Daily RC Article 50

Large interactive systems

Paragraph 1

When catastrophe strikes, analysts typically blame some combination of powerful mechanisms. An earthquake is traced to an immense instability along a fault line; a stock market crash is blamed on the destabilizing effect of computer trading. These explanations may well be correct. But systems as large and complicated as the Earth's crust or the stock market can break down not only under the force of a mighty blow but also at the drop of a pin. In a large interactive system, a minor event can start a chain reaction that leads to a catastrophe

Paragraph 2

Traditionally, investigators have analyzed large interactive systems in the same way they analyze small orderly systems, mainly because the methods developed for small systems have proved so successful. They believed they could predict the behavior of a large interactive system by studying its elements separately and by analyzing its component mechanisms individually. For lack of a better theory, they assumed that in large interactive systems the response to a disturbance is proportional to that disturbance.

Paragraph 3

During the past few decades, however, it has become increasingly apparent that many large complicated systems do not yield to traditional analysis. Consequently, theorists have proposed a “theory of self-organized criticality”: many large interactive systems evolve naturally to a critical state in which a minor event starts a chain reaction that can affect any number of elements in the system. Although such systems produce more minor events than catastrophes, the mechanism that leads to minor events is the same one that leads to major events

Paragraph 4

A deceptively simple system serves as a paradigm for self-organized criticality: a pile of sand. As sand is poured one grain at a time onto a flat disk, the grains at first stay close to the position where they land. Soon they rest on top of one another, creating a pile that has a gentle slope. Now and then, when the slope becomes too steep, the grains slide down, causing a small avalanche. The system reaches its critical state when the amount of sand added is balanced, on average, by the amount falling off the edge of the disk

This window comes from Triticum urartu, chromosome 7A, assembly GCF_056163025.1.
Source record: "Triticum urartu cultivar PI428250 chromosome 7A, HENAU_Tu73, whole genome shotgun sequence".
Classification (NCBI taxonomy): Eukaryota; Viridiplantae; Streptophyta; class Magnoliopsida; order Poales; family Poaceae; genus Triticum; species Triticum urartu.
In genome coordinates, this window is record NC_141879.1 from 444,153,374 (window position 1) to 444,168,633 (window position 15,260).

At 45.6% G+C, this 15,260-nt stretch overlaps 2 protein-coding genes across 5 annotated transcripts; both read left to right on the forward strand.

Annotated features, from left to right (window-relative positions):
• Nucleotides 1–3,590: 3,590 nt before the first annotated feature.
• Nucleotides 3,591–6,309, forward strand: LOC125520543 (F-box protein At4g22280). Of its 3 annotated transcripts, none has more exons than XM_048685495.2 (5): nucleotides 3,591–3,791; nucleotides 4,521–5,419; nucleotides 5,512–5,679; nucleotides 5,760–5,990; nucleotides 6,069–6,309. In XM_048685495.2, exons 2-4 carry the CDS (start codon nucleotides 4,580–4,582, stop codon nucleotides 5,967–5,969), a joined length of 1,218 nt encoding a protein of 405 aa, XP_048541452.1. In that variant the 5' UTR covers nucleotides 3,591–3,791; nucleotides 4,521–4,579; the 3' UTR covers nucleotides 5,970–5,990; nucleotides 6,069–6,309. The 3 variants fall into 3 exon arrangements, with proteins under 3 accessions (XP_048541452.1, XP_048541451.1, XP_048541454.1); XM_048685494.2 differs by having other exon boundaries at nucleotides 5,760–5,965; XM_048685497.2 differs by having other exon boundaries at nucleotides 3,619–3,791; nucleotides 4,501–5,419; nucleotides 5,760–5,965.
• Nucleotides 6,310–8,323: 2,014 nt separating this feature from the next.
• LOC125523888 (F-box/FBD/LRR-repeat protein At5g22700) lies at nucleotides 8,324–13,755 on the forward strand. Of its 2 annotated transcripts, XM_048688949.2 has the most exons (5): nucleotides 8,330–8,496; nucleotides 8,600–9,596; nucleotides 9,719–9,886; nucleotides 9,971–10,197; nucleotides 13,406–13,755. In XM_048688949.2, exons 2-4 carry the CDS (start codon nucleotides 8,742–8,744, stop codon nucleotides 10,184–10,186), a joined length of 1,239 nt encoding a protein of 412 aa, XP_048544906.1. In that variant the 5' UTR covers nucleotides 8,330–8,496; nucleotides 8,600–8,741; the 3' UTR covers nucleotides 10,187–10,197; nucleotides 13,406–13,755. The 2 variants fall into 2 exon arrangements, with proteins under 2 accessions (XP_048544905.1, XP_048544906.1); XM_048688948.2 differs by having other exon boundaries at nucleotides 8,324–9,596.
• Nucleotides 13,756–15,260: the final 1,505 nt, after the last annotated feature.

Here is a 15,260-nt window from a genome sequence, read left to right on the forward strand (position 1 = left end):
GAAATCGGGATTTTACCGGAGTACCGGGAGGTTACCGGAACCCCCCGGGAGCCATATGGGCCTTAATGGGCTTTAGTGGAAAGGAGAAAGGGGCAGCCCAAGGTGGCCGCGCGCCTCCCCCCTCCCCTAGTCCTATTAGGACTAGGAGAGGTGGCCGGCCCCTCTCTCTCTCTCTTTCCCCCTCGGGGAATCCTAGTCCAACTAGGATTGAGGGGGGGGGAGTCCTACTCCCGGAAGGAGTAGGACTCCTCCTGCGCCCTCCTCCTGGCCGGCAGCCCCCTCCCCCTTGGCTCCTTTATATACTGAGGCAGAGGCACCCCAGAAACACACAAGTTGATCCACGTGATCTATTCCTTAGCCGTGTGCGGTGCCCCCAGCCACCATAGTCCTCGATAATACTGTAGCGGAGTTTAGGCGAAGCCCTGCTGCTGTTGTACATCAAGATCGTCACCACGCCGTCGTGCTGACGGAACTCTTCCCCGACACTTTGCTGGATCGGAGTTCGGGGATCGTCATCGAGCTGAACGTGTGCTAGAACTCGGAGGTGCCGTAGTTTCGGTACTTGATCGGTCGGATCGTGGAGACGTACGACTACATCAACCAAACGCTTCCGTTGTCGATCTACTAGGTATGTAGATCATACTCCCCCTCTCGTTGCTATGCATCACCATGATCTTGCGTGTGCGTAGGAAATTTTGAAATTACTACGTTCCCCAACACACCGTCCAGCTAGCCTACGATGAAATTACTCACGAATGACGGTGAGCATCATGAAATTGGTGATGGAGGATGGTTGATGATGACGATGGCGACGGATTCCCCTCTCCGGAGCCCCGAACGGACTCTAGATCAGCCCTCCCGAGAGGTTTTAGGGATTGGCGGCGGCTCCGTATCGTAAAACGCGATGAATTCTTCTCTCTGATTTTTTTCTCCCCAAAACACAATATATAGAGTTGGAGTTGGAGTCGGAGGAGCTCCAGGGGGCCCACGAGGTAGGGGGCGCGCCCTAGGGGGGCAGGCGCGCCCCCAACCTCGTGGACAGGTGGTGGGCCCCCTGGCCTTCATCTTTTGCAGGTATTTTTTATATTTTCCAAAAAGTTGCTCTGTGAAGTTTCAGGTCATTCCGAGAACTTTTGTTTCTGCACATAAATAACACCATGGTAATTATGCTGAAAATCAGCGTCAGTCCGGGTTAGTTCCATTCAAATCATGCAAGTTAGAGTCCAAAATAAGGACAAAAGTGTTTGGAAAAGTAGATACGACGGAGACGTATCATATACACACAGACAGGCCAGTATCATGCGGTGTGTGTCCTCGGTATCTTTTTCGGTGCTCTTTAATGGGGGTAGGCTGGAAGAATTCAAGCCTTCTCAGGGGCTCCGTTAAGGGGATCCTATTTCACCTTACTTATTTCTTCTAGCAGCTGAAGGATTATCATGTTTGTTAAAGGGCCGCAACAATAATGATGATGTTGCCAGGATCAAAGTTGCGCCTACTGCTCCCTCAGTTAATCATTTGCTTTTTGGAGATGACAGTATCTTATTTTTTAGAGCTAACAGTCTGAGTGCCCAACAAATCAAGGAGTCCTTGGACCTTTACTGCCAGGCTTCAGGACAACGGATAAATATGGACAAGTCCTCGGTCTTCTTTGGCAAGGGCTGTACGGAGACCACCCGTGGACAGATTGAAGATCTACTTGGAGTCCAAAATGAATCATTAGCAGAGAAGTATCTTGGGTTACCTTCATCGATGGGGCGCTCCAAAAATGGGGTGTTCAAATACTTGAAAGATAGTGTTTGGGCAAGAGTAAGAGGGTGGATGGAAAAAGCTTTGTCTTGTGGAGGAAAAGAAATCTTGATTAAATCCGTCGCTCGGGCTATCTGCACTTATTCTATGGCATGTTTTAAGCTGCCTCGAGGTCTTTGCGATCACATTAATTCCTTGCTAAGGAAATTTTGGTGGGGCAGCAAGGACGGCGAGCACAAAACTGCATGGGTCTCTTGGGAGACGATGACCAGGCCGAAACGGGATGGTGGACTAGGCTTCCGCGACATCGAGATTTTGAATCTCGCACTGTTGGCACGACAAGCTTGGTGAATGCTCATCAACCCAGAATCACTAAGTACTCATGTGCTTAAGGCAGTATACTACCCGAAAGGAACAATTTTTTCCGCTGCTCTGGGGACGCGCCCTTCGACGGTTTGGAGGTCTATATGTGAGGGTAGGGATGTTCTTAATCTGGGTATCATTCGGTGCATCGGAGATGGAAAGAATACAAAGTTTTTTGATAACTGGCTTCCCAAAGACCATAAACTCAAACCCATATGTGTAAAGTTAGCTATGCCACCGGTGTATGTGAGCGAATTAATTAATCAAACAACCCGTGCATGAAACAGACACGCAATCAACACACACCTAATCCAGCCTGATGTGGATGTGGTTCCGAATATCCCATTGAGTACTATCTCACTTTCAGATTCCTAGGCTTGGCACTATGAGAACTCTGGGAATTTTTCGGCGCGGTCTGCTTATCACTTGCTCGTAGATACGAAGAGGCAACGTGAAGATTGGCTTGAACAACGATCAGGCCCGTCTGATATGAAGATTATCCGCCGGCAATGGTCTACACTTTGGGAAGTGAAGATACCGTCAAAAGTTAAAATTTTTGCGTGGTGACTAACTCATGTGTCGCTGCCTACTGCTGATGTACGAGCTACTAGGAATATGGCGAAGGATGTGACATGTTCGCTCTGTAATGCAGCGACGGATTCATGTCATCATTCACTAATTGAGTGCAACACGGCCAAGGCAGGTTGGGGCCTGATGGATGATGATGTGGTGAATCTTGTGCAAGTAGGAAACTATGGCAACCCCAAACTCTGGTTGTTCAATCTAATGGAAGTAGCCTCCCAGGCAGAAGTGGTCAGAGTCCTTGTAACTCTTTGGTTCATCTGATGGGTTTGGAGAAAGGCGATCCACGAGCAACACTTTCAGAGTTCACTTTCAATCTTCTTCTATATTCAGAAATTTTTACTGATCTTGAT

Paragraph 5

Now when a grain of sand is added, it can start an avalanche of any size, including a “catastrophic” event. Most of the time the grain will fall so that no avalanche occurs. By studying a specific area of the pile, one can even predict whether avalanches will occur there in the near future. To such a local observer, however, large avalanches would remain unpredictable because they are a consequence of the total history of the entire pile. No matter what the local dynamics are, catastrophic avalanches would persist at a relative frequency that cannot be altered. Criticality is a global property of the sandpile.

Topic and Scope:

Large interactive systems; specifically, why these systems suffer catastrophes.

Purpose and Main Idea:

The author’s purpose is to argue that traditional thinking about why large interactive systems suffer catastrophes has been superseded by new thinking; specifically, he argues that large interactive systems can suffer catastrophes as a consequence of small (as well as large) events

Paragraph Structure:

Paragraphs 1 and 2 mainly describe traditional thinking about why large interactive systems suffer catastrophes. But they also reveal the author’s main idea: he explicitly states that, “In a large interactive system, a minor event can start a chain reaction that leads to catastrophe.”

Paragraph3 describes new thinking about why large interactive systems suffer catastrophes, what the author terms the “theory of self-organized criticality.” Basically, it boils down to the idea that a small change in a large system that has evolved to a critical point can have catastrophic consequences for that system. The author illustrates this new thinking with the extended sandpile example in Paragraphs 4 and 5.

The Big Picture:

  • When a science passage describes a process (as this one does), a good way to get a handle on what’s going on in the text is to visualize that process in your mind.
  • Science passages are often rather straightforward (as this one is). On test day, don’t automatically leave the science passage for last on the assumption that it’s going to be the most difficult one in the RC section.

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